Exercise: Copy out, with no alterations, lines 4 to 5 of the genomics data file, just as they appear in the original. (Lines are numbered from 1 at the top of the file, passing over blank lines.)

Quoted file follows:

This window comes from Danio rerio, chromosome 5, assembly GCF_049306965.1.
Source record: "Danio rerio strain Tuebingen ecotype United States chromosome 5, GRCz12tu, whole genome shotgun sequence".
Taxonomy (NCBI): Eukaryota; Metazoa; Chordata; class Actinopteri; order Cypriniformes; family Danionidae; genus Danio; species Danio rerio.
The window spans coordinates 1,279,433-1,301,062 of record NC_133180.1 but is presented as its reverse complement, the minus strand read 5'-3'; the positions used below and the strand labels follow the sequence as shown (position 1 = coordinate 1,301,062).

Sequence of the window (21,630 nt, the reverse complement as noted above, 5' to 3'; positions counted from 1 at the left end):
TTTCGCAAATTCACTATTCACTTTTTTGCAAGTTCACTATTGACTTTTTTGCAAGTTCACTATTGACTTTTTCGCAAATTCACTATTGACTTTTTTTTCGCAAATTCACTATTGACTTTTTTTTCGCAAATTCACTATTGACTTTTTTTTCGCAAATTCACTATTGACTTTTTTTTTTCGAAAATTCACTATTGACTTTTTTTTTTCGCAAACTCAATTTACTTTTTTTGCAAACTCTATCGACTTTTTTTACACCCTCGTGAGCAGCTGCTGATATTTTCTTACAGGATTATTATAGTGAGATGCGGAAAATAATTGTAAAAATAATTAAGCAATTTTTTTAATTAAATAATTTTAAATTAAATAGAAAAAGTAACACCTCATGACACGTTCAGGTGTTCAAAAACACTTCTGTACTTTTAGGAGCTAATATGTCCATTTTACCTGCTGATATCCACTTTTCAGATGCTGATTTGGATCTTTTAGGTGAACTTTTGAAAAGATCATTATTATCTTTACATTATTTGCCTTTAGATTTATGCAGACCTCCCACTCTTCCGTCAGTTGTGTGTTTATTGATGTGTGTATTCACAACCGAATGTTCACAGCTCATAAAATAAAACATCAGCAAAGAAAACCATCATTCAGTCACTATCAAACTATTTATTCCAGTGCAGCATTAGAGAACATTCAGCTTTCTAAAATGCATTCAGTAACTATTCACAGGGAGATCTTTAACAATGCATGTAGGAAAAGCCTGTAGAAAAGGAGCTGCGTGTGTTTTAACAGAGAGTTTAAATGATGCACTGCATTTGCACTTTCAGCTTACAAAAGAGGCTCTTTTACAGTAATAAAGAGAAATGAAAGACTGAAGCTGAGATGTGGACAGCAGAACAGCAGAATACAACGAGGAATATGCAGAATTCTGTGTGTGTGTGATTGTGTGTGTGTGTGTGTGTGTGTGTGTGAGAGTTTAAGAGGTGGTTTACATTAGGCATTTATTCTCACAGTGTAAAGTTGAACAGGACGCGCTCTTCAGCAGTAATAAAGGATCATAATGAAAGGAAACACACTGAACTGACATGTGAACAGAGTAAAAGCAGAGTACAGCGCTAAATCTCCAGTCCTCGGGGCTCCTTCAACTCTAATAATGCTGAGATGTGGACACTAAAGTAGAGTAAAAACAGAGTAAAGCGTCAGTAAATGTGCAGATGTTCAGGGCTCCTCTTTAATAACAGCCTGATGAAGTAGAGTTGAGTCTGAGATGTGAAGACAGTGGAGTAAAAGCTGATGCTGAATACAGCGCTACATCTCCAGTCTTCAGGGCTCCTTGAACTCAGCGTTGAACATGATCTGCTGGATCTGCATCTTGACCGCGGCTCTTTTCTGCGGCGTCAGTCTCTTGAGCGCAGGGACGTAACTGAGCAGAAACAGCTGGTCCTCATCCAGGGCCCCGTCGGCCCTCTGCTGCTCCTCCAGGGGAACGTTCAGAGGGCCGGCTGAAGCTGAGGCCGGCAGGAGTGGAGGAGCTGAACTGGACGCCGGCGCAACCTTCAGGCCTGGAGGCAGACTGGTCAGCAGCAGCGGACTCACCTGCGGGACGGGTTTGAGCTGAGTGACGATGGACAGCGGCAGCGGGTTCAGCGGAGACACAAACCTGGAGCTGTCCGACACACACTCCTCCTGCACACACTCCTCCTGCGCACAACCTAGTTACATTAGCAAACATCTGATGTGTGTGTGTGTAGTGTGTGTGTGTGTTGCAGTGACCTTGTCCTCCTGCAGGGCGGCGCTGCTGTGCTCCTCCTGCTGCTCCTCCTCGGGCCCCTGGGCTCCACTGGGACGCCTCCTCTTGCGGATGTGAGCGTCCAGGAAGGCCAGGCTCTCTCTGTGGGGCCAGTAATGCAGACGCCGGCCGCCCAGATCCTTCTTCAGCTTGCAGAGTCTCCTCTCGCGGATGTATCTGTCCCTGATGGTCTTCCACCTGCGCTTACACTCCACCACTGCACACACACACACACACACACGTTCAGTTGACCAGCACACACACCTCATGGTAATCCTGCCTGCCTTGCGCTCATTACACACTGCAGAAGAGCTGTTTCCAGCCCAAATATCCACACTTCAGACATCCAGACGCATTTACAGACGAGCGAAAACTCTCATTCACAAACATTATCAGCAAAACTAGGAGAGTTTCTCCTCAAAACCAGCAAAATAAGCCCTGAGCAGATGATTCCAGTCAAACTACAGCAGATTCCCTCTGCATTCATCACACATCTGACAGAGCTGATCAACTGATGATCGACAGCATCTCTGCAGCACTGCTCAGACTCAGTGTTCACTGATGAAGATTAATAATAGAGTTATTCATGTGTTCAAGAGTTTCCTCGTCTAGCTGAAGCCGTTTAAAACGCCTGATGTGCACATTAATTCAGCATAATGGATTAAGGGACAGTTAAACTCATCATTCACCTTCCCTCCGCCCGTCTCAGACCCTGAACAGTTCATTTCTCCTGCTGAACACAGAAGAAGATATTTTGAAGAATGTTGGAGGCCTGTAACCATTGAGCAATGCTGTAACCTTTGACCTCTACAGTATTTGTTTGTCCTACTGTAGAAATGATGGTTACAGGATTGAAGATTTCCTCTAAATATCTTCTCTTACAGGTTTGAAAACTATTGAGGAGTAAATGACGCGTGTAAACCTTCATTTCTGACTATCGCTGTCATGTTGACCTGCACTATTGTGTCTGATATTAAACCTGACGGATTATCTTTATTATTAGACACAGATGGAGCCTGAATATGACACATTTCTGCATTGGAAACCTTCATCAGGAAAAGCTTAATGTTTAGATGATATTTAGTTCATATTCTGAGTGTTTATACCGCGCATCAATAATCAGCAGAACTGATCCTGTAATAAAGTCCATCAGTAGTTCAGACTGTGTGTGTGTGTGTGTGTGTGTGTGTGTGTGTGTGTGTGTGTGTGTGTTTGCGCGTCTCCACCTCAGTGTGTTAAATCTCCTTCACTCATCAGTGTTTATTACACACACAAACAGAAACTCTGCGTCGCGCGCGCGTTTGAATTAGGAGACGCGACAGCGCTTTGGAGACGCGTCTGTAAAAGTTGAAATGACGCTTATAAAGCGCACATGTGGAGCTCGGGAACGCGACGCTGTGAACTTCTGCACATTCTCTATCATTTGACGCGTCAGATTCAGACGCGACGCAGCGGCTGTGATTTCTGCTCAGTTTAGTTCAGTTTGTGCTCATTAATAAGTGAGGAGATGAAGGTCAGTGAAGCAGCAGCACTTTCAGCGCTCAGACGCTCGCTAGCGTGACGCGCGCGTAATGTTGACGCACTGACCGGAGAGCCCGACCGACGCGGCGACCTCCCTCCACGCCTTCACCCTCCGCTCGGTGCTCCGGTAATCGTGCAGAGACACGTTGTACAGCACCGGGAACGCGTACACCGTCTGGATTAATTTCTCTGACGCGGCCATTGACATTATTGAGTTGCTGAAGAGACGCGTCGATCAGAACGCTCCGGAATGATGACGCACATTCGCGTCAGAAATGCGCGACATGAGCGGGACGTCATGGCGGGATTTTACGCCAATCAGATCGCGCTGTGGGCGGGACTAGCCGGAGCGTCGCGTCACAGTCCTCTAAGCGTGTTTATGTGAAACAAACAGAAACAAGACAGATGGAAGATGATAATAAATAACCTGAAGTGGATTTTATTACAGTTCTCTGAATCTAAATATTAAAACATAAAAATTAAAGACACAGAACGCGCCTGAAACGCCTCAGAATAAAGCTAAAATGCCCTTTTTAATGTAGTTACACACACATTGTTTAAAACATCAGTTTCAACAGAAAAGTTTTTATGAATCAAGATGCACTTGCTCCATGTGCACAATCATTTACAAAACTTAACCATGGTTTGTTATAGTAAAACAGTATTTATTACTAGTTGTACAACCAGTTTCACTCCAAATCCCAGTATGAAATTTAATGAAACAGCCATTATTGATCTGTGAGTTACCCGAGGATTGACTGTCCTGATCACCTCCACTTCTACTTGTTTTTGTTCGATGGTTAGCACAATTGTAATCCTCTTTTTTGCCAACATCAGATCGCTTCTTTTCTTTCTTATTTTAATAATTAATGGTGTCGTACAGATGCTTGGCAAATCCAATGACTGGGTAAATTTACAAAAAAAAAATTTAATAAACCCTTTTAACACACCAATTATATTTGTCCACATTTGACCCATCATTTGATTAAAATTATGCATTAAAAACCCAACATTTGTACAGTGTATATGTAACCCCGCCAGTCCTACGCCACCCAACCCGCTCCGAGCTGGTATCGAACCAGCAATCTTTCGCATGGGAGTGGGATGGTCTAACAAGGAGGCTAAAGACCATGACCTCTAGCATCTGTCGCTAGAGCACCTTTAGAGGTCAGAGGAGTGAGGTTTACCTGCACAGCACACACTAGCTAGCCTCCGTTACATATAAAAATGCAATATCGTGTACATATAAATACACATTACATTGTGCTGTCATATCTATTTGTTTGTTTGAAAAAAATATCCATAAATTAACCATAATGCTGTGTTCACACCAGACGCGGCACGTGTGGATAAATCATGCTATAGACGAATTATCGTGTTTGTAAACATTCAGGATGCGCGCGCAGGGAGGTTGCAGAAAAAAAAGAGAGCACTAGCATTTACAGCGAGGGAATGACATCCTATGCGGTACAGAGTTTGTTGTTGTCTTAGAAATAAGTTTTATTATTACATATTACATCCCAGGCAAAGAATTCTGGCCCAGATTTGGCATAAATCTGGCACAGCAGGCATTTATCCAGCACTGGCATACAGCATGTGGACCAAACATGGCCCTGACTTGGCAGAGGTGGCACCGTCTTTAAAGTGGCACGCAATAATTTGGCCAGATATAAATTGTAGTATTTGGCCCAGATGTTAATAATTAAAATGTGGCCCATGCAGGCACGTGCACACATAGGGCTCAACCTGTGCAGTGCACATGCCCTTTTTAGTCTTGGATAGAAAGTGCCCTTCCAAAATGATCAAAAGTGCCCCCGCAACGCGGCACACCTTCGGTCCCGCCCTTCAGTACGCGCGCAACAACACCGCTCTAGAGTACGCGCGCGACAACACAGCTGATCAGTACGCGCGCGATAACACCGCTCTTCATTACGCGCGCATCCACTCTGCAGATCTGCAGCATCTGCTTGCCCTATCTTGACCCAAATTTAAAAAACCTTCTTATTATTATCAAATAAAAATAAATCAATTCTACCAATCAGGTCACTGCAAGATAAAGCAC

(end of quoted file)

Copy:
The window spans coordinates 1,279,433-1,301,062 of record NC_133180.1 but is presented as its reverse complement, the minus strand read 5'-3'; the positions used below and the strand labels follow the sequence as shown (position 1 = coordinate 1,301,062).

Sequence of the window (21,630 nt, the reverse complement as noted above, 5' to 3'; positions counted from 1 at the left end):